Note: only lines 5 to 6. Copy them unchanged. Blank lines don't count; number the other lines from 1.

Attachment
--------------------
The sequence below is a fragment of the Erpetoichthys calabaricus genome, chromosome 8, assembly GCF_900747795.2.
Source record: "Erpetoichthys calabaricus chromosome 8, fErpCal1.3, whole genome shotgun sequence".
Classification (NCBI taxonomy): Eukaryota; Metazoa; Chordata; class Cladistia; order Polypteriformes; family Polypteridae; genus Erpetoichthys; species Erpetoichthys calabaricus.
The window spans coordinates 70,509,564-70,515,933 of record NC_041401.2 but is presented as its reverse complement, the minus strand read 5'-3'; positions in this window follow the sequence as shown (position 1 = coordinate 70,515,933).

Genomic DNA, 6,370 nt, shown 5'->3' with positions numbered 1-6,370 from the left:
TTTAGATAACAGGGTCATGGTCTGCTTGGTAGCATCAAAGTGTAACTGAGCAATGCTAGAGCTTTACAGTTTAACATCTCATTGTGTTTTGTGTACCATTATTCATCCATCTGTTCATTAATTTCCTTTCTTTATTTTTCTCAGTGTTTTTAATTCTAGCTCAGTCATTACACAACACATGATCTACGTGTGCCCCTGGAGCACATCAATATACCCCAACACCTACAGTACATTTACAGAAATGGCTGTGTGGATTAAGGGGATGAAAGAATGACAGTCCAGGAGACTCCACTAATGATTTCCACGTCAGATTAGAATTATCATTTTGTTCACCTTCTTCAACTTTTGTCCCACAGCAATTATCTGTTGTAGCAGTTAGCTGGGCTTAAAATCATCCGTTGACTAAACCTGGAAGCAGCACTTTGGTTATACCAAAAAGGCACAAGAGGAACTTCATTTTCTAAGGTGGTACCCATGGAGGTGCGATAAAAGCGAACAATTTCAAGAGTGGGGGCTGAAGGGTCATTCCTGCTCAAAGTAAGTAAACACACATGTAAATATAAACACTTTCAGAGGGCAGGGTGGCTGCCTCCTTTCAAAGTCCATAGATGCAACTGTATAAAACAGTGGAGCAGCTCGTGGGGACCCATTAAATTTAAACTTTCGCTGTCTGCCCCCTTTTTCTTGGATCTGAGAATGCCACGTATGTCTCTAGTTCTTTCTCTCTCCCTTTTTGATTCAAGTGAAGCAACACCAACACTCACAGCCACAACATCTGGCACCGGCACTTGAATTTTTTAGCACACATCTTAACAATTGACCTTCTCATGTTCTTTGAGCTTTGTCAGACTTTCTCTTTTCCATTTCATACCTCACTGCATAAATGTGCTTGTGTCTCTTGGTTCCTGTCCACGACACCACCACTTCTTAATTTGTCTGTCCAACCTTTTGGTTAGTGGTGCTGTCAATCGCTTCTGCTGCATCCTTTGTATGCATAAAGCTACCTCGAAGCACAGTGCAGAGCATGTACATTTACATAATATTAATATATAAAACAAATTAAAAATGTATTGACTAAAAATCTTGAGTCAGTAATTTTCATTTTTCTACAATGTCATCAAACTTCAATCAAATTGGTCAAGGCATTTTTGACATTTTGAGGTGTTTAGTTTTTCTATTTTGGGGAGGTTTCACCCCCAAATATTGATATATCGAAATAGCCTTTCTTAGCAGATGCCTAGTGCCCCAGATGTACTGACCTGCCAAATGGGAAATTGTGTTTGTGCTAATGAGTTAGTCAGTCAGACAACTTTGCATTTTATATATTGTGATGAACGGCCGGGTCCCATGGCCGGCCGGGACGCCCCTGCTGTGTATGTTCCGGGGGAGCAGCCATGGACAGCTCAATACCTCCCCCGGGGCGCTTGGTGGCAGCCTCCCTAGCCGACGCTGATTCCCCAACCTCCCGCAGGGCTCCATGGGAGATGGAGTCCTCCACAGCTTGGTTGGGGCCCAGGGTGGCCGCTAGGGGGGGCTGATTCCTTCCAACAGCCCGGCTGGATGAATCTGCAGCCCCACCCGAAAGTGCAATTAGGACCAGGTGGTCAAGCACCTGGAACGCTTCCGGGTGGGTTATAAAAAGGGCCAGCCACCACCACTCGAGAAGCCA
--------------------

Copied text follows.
Genomic DNA, 6,370 nt, shown 5'->3' with positions numbered 1-6,370 from the left:
TTTAGATAACAGGGTCATGGTCTGCTTGGTAGCATCAAAGTGTAACTGAGCAATGCTAGAGCTTTACAGTTTAACATCTCATTGTGTTTTGTGTACCATTATTCATCCATCTGTTCATTAATTTCCTTTCTTTATTTTTCTCAGTGTTTTTAATTCTAGCTCAGTCATTACACAACACATGATCTACGTGTGCCCCTGGAGCACATCAATATACCCCAACACCTACAGTACATTTACAGAAATGGCTGTGTGGATTAAGGGGATGAAAGAATGACAGTCCAGGAGACTCCACTAATGATTTCCACGTCAGATTAGAATTATCATTTTGTTCACCTTCTTCAACTTTTGTCCCACAGCAATTATCTGTTGTAGCAGTTAGCTGGGCTTAAAATCATCCGTTGACTAAACCTGGAAGCAGCACTTTGGTTATACCAAAAAGGCACAAGAGGAACTTCATTTTCTAAGGTGGTACCCATGGAGGTGCGATAAAAGCGAACAATTTCAAGAGTGGGGGCTGAAGGGTCATTCCTGCTCAAAGTAAGTAAACACACATGTAAATATAAACACTTTCAGAGGGCAGGGTGGCTGCCTCCTTTCAAAGTCCATAGATGCAACTGTATAAAACAGTGGAGCAGCTCGTGGGGACCCATTAAATTTAAACTTTCGCTGTCTGCCCCCTTTTTCTTGGATCTGAGAATGCCACGTATGTCTCTAGTTCTTTCTCTCTCCCTTTTTGATTCAAGTGAAGCAACACCAACACTCACAGCCACAACATCTGGCACCGGCACTTGAATTTTTTAGCACACATCTTAACAATTGACCTTCTCATGTTCTTTGAGCTTTGTCAGACTTTCTCTTTTCCATTTCATACCTCACTGCATAAATGTGCTTGTGTCTCTTGGTTCCTGTCCACGACACCACCACTTCTTAATTTGTCTGTCCAACCTTTTGGTTAGTGGTGCTGTCAATCGCTTCTGCTGCATCCTTTGTATGCATAAAGCTACCTCGAAGCACAGTGCAGAGCATGTACATTTACATAATATTAATATATAAAACAAATTAAAAATGTATTGACTAAAAATCTTGAGTCAGTAATTTTCATTTTTCTACAATGTCATCAAACTTCAATCAAATTGGTCAAGGCATTTTTGACATTTTGAGGTGTTTAGTTTTTCTATTTTGGGGAGGTTTCACCCCCAAATATTGATATATCGAAATAGCCTTTCTTAGCAGATGCCTAGTGCCCCAGATGTACTGACCTGCCAAATGGGAAATTGTGTTTGTGCTAATGAGTTAGTCAGTCAGACAACTTTGCATTTTATATATTGTGATGAACGGCCGGGTCCCATGGCCGGCCGGGACGCCCCTGCTGTGTATGTTCCGGGGGAGCAGCCATGGACAGCTCAATACCTCCCCCGGGGCGCTTGGTGGCAGCCTCCCTAGCCGACGCTGATTCCCCAACCTCCCGCAGGGCTCCATGGGAGATGGAGTCCTCCACAGCTTGGTTGGGGCCCAGGGTGGCCGCTAGGGGGGGCTGATTCCTTCCAACAGCCCGGCTGGATGAATCTGCAGCCCCACCCGAAAGTGCAATTAGGACCAGGTGGTCAAGCACCTGGAACGCTTCCGGGTGGGTTATAAAAAGGGCCAGCCACCACCACTCGAGAAGCCA